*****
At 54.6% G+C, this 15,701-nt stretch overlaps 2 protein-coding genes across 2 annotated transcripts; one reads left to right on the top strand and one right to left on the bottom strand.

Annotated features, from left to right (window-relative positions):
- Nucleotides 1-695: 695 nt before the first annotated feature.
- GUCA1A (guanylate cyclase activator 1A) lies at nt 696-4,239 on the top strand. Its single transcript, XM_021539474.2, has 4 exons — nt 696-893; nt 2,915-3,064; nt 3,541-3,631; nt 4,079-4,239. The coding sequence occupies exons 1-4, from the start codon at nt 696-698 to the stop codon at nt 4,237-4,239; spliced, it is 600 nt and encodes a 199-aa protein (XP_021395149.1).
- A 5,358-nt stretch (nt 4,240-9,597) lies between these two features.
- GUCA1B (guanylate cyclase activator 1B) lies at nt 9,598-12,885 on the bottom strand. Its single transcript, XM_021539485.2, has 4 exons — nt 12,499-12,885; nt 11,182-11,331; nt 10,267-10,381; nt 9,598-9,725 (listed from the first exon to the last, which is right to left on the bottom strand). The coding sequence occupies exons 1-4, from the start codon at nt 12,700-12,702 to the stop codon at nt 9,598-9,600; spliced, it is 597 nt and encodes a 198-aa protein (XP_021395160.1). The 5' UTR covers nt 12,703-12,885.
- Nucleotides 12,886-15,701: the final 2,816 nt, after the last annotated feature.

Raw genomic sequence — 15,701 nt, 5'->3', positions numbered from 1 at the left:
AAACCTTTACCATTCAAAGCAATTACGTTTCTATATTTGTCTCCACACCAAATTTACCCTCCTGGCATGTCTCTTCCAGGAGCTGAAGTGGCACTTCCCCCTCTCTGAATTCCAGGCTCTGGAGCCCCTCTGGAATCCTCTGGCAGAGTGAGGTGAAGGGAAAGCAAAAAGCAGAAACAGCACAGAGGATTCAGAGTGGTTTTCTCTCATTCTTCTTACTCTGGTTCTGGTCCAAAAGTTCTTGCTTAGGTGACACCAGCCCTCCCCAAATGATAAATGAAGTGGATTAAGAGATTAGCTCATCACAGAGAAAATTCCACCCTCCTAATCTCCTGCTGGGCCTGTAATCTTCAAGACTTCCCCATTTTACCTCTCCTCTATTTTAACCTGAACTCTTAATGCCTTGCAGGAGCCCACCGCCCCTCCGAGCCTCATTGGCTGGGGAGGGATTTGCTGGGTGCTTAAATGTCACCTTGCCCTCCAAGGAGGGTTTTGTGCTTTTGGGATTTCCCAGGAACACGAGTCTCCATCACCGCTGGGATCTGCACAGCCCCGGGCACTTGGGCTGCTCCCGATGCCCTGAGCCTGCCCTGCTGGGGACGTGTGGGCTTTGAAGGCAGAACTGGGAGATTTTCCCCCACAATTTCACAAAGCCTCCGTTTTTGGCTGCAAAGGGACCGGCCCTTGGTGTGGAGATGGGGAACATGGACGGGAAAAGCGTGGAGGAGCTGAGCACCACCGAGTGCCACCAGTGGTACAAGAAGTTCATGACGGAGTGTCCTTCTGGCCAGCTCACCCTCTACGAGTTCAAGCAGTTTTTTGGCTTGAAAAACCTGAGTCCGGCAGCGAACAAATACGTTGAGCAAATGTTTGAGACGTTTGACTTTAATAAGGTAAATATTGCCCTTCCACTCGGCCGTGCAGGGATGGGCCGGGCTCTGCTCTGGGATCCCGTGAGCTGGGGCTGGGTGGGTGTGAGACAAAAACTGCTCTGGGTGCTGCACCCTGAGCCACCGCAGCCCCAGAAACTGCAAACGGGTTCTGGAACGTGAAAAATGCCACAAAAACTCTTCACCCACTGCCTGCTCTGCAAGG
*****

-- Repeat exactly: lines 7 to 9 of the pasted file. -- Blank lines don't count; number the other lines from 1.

- Nucleotides 12,886-15,701: the final 2,816 nt, after the last annotated feature.

Raw genomic sequence — 15,701 nt, 5'->3', positions numbered from 1 at the left:
AAACCTTTACCATTCAAAGCAATTACGTTTCTATATTTGTCTCCACACCAAATTTACCCTCCTGGCATGTCTCTTCCAGGAGCTGAAGTGGCACTTCCCCCTCTCTGAATTCCAGGCTCTGGAGCCCCTCTGGAATCCTCTGGCAGAGTGAGGTGAAGGGAAAGCAAAAAGCAGAAACAGCACAGAGGATTCAGAGTGGTTTTCTCTCATTCTTCTTACTCTGGTTCTGGTCCAAAAGTTCTTGCTTAGGTGACACCAGCCCTCCCCAAATGATAAATGAAGTGGATTAAGAGATTAGCTCATCACAGAGAAAATTCCACCCTCCTAATCTCCTGCTGGGCCTGTAATCTTCAAGACTTCCCCATTTTACCTCTCCTCTATTTTAACCTGAACTCTTAATGCCTTGCAGGAGCCCACCGCCCCTCCGAGCCTCATTGGCTGGGGAGGGATTTGCTGGGTGCTTAAATGTCACCTTGCCCTCCAAGGAGGGTTTTGTGCTTTTGGGATTTCCCAGGAACACGAGTCTCCATCACCGCTGGGATCTGCACAGCCCCGGGCACTTGGGCTGCTCCCGATGCCCTGAGCCTGCCCTGCTGGGGACGTGTGGGCTTTGAAGGCAGAACTGGGAGATTTTCCCCCACAATTTCACAAAGCCTCCGTTTTTGGCTGCAAAGGGACCGGCCCTTGGTGTGGAGATGGGGAACATGGACGGGAAAAGCGTGGAGGAGCTGAGCACCACCGAGTGCCACCAGTGGTACAAGAAGTTCATGACGGAGTGTCCTTCTGGCCAGCTCACCCTCTACGAGTTCAAGCAGTTTTTTGGCTTGAAAAACCTGAGTCCGGCAGCGAACAAATACGTTGAGCAAATGTTTGAGACGTTTGACTTTAATAAGGTAAATATTGCCCTTCCACTCGGCCGTGCAGGGATGGGCCGGGCTCTGCTCTGGGATCCCGTGAGCTGGGGCTGGGTGGGTGTGAGACAAAAACTGCTCTGGGTGCTGCACCCTGAGCCACCGCAGCCCCAGAAACTGCAAACGGGTTCTGGAACGTGAAAAATGCCACAAAAACTCTTCACCCACTGCCTGCTCTGCAAGG